Judge us on how we deal with the most vulnerable

Budget cuts risk us facing a lost generation

Demand for children's services is at its highest since 1981. Picture: Esme Allen

COUNCILS in Scotland are currently deliberating on setting their budgets for the coming financial year, and at the forefront of everyone’s minds is one thing – to make savings.

Scottish Government funding for Scotland’s 32 councils is set to be slashed for the next two years, with a real-terms reduction of £624m by 2015-16, a real concern when you take into consideration the unprecedented challenges already faced by the children’s services sector.

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As a society, we should be judged on how we deal with the most vulnerable, such as our children and young people, and this is why we have launched a campaign to protect services for children and young people.

Demand for children’s services is at its highest since 1981, with latest figures showing 16,248 children are currently looked after by local authorities, a figure that has increased each year since 2001. In addition, there has been a fourfold increase of those with additional support needs in Scotland since 2002, now standing at 118,034.

Such a dramatic increase in numbers has led to increased pressure on resources. Pupils with additional support needs, such as autism and ADHD, have a considerably higher exclusion rate than the rest of the pupil population and require greater support. There is also an increased burden on local authorities as the number of looked-after children increases.

At the same time, local authorities have to achieve more with less, and this serves only to increase the barriers that children’s services departments face in delivering the best outcomes for children and young people.

However, without adequate resourcing, we face a lost generation of young people whose cost to society in the longer term will far outweigh any potential public sector cuts.

Already, we are hearing that proposed cuts to school spending will hit vulnerable Edinburgh pupils with special needs twice as hard as those without, according to critics. In addition to a £600,000 cut from the proposed budget for additional support needs, a further £460,000 in savings is to be achieved through staffing cuts and other changes in IT assistance for those in this category. This cannot be anything but damaging to these young people and we are hearing the same story across the country.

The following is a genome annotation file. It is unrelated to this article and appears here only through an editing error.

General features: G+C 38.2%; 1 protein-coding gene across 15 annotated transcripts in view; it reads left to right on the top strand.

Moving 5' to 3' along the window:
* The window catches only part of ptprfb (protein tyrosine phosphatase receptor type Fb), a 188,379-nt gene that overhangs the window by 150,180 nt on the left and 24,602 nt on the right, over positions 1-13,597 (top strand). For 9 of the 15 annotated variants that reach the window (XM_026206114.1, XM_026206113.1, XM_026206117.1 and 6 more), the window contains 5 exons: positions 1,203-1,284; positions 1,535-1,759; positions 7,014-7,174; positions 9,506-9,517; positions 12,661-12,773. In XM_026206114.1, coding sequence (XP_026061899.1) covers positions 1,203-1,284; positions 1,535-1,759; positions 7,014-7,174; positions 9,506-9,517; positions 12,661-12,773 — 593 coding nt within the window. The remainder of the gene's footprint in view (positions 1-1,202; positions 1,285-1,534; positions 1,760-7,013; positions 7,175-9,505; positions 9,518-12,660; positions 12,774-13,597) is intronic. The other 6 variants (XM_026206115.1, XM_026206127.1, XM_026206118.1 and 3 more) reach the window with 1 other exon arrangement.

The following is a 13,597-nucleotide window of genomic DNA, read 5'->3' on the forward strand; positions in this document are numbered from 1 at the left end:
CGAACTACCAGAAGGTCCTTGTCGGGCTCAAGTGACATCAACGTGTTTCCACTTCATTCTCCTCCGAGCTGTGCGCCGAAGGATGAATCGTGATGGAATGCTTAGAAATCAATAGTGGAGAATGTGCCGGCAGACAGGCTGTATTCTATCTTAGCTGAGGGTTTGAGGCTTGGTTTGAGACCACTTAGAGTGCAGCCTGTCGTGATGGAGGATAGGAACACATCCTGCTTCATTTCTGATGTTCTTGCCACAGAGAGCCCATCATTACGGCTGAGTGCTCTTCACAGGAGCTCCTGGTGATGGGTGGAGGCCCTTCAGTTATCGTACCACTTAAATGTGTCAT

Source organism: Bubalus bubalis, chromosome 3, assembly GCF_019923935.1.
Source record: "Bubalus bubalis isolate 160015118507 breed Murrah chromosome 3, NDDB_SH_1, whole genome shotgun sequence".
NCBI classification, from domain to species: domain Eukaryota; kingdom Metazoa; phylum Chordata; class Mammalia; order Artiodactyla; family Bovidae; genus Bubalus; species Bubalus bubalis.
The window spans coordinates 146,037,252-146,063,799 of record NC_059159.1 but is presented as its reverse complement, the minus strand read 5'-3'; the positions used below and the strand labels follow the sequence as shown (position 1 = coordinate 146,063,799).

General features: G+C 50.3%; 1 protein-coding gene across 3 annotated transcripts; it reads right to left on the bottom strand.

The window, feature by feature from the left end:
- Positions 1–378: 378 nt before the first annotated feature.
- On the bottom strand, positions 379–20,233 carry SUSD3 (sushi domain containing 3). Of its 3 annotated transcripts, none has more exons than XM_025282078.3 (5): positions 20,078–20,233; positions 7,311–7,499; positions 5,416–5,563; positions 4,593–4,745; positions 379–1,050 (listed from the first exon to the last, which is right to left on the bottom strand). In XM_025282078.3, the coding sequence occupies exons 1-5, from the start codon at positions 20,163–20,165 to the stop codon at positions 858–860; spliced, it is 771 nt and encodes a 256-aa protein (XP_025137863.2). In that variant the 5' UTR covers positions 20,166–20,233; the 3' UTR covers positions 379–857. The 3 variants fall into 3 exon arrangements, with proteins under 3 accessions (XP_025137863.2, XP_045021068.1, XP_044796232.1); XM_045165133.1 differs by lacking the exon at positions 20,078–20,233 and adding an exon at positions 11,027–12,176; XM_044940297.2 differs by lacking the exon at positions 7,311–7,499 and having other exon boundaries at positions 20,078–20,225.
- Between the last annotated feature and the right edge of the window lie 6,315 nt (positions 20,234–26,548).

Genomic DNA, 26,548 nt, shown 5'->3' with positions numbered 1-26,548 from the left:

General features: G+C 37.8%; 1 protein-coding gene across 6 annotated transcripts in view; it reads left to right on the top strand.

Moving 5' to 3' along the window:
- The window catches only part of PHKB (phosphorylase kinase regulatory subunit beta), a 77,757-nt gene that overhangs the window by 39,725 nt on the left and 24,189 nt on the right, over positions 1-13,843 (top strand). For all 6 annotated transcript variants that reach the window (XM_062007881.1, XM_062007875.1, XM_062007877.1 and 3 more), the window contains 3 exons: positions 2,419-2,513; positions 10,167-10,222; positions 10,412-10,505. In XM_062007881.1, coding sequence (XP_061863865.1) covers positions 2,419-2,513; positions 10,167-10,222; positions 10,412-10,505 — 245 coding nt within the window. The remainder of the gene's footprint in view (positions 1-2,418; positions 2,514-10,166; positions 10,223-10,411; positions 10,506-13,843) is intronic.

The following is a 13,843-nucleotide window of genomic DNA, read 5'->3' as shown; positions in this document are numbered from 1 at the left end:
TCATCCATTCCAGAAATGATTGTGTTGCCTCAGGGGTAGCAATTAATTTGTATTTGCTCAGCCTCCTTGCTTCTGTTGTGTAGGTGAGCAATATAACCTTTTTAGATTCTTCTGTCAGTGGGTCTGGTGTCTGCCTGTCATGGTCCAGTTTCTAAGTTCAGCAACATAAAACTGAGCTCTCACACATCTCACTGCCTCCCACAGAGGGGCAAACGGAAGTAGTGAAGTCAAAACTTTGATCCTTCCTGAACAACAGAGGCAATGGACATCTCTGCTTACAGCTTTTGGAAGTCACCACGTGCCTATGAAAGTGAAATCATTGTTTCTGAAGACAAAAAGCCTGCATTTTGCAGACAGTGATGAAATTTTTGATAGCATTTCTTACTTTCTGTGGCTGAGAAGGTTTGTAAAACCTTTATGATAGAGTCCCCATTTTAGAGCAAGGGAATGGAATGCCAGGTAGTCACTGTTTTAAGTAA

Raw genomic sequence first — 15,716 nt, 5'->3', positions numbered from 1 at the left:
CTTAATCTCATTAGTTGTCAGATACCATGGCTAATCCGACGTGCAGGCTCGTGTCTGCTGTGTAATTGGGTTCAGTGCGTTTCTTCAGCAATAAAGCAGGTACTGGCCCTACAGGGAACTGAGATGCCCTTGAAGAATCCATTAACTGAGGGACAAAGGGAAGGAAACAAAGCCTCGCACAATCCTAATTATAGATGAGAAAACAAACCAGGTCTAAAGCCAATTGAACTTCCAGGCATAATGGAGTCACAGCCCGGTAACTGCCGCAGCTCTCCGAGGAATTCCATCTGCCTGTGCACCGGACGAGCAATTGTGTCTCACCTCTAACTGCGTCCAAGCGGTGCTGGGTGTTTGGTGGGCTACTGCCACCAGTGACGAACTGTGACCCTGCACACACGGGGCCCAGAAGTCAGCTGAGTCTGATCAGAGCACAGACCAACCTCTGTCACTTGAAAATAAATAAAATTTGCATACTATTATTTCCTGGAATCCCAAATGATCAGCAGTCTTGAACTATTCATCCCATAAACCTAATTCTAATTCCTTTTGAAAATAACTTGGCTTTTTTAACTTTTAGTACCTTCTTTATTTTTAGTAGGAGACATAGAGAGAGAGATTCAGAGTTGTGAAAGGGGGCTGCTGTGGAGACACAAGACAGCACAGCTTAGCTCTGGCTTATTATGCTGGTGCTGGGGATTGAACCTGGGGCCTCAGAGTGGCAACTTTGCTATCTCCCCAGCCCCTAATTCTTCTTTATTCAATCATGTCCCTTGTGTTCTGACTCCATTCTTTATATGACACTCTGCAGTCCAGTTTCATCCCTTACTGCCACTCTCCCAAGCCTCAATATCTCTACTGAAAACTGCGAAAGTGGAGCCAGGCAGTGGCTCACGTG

In this context, we would warn councils of the dangers of cutting the budget for those with additional support needs and care, thereby leaving themselves open to a flood of tribunals for failing to provide adequate support under additional support needs legislation.

Children in Scotland highlighted in a recent report that although the Scottish Government has given priority to increasing the attainment of Scotland’s poorest children, there may be a significant gap between national aspirations and local reality. The same report notes that public sector cuts have already begun to affect vulnerable children and families in Scotland, and further potential cuts will have a cumulative effect, with some families experiencing changes to multiple services, many of whom have already been impacted by measures such as the Welfare Reform Bill.

In another example, Scotland’s young care leavers already languish at the bottom of the leagues when it comes to health, education, crime and employment outcomes. They are more likely to die prematurely, be unemployed, be addicted to drugs or alcohol and be imprisoned.

These vulnerable young people rely upon the stability and trust offered by children’s services during the transition from young person to adult and we must protect this fundamental right.

Children’s services are often the lifeline for some of Scotland’s most vulnerable families and young people, and the looming danger of further cuts to an already overstretched budget is simply not an option.

As a coalition, we believe that although these threats are pretty formidable, they present councils with a unique opportunity and potential catalyst to achieve effective and sustainable change.

Now is an excellent opportunity for radical public service reform, with the better integration of public services locally and promoting the development of effective strategic partnerships and innovative service solutions between local authorities and service providers, such as third sector and independent organisations.

Service providers have a key role to play, especially during a period of economic austerity. Through greater involvement in service design and delivery, in partnership with local authorities, limited financial resources can be maximised to deliver the best for Scotland’s most vulnerable young people.

The clock is ticking and the decisions councils make in their forthcoming budgets will have a major impact on the future for children and young people across our country. Let’s not turn our back on them.

n Stuart Jacob is director of Falkland House School, representing the Scottish Children’s Services Coalition